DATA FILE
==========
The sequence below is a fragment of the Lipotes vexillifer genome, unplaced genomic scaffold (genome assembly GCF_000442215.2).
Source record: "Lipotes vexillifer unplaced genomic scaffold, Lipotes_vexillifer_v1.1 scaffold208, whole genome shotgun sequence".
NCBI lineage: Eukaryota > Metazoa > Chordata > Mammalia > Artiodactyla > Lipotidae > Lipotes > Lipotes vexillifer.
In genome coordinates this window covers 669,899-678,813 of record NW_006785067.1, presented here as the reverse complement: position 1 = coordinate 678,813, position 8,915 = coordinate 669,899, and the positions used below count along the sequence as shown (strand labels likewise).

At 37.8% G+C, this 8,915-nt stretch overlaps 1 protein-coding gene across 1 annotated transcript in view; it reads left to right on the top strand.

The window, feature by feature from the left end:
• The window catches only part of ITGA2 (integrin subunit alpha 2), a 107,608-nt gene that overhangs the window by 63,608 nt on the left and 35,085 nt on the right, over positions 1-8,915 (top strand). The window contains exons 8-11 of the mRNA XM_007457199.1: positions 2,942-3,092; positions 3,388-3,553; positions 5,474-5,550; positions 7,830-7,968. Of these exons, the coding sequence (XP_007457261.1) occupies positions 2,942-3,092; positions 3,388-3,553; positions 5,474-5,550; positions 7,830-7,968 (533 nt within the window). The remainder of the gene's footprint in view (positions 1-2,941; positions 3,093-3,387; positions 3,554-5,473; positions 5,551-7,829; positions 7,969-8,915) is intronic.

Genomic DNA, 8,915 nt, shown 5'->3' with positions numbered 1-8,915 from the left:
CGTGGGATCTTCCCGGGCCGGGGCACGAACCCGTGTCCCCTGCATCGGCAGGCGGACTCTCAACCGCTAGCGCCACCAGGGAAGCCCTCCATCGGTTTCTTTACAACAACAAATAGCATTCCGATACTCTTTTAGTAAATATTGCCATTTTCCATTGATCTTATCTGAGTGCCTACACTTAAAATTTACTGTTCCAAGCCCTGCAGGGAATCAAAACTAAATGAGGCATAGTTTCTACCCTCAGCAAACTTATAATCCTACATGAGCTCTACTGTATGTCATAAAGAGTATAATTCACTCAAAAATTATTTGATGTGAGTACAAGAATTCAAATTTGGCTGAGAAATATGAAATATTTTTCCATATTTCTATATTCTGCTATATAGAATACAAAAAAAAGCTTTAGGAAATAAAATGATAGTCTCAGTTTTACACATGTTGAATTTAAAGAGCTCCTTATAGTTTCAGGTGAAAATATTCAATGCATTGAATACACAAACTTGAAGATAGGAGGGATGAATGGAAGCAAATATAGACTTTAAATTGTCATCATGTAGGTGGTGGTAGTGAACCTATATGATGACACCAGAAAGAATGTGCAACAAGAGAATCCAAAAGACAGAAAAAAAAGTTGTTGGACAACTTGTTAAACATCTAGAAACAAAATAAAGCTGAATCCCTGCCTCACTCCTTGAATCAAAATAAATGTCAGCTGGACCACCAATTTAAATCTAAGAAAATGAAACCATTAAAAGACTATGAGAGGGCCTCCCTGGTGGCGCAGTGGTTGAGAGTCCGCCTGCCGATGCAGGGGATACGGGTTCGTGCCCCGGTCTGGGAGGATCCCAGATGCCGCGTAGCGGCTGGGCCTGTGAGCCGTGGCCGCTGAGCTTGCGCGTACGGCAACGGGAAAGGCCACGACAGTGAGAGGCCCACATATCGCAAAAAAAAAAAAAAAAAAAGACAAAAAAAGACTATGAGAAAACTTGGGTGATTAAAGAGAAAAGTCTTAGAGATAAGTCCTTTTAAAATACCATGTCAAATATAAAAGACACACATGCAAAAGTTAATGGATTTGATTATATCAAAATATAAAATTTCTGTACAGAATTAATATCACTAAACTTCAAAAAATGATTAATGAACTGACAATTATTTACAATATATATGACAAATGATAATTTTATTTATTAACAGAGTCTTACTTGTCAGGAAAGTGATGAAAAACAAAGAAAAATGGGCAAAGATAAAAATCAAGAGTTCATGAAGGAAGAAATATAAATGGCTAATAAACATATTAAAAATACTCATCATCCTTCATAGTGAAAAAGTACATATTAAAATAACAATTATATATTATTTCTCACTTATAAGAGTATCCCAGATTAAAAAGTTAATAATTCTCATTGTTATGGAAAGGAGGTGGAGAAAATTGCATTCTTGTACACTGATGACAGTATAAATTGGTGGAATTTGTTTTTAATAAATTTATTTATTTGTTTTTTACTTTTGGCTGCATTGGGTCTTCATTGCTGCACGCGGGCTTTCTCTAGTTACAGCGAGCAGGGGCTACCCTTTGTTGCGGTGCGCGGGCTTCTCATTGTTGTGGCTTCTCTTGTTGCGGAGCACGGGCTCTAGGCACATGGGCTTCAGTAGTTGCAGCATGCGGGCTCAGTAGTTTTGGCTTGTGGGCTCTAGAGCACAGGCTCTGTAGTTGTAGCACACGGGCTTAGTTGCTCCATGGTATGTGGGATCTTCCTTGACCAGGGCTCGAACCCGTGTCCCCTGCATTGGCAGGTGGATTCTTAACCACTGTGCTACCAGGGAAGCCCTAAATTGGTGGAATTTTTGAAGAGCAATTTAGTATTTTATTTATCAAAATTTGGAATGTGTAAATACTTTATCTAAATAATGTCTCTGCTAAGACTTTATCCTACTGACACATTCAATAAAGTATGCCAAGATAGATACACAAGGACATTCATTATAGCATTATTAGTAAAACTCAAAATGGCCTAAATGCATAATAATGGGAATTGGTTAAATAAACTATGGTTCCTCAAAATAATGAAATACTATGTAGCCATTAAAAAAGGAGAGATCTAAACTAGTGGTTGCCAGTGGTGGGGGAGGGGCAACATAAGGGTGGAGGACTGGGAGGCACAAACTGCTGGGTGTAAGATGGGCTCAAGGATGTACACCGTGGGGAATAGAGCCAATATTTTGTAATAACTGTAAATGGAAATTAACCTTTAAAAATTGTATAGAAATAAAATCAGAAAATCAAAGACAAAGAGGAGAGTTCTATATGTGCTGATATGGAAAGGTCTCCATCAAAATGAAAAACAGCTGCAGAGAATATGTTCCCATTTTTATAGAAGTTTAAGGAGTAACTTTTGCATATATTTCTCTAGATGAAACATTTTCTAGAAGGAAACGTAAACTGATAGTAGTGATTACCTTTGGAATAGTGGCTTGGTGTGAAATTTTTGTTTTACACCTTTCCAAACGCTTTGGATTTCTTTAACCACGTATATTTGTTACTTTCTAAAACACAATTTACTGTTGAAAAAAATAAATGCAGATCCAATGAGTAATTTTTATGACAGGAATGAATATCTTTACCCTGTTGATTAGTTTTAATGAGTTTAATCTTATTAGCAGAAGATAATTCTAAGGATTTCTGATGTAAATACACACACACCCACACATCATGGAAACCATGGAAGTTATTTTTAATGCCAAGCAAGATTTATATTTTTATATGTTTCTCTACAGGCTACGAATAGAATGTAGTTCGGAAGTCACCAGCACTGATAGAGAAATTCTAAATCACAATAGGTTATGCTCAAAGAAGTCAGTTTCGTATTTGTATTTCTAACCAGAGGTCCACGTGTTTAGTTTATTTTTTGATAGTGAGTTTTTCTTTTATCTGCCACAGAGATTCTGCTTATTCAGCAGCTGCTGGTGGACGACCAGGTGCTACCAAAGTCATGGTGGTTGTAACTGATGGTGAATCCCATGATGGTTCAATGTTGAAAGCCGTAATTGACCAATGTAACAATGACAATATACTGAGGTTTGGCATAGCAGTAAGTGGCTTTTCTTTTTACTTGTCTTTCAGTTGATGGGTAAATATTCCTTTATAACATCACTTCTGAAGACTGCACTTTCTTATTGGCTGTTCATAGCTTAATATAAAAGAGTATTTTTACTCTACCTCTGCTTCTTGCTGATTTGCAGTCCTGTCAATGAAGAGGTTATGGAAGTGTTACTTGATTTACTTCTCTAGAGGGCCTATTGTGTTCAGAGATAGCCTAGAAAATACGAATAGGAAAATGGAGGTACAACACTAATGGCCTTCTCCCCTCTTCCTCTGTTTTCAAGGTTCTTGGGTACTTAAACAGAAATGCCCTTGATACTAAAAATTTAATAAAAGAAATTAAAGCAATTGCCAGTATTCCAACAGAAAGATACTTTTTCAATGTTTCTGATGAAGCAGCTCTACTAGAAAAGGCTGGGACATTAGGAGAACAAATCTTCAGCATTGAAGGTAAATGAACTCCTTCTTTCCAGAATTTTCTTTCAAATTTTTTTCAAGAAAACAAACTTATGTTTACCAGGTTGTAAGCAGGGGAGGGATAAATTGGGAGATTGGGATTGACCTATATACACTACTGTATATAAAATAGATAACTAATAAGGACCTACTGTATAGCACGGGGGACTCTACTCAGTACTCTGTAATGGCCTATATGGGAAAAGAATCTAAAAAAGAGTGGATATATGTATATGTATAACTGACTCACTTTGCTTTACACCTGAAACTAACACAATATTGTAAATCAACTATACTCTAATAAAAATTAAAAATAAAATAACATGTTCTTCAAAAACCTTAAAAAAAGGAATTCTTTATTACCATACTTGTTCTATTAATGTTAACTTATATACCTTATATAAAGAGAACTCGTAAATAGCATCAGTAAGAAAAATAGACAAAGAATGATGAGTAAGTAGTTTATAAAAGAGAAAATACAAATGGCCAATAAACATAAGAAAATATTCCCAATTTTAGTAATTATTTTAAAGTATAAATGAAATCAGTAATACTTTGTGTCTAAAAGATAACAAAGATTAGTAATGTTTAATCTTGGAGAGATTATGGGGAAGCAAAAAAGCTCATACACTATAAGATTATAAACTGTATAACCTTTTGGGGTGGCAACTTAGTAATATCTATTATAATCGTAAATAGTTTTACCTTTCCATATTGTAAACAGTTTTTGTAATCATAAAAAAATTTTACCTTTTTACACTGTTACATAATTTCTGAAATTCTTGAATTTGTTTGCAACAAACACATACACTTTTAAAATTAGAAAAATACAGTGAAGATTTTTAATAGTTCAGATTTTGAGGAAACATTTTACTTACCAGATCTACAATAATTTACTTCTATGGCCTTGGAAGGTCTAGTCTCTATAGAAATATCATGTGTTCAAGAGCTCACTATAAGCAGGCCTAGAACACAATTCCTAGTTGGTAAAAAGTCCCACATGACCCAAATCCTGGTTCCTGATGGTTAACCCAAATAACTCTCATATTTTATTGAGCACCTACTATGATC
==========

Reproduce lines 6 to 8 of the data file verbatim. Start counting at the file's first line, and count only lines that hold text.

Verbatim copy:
The window, feature by feature from the left end:
• The window catches only part of ITGA2 (integrin subunit alpha 2), a 107,608-nt gene that overhangs the window by 63,608 nt on the left and 35,085 nt on the right, over positions 1-8,915 (top strand). The window contains exons 8-11 of the mRNA XM_007457199.1: positions 2,942-3,092; positions 3,388-3,553; positions 5,474-5,550; positions 7,830-7,968. Of these exons, the coding sequence (XP_007457261.1) occupies positions 2,942-3,092; positions 3,388-3,553; positions 5,474-5,550; positions 7,830-7,968 (533 nt within the window). The remainder of the gene's footprint in view (positions 1-2,941; positions 3,093-3,387; positions 3,554-5,473; positions 5,551-7,829; positions 7,969-8,915) is intronic.

Genomic DNA, 8,915 nt, shown 5'->3' with positions numbered 1-8,915 from the left: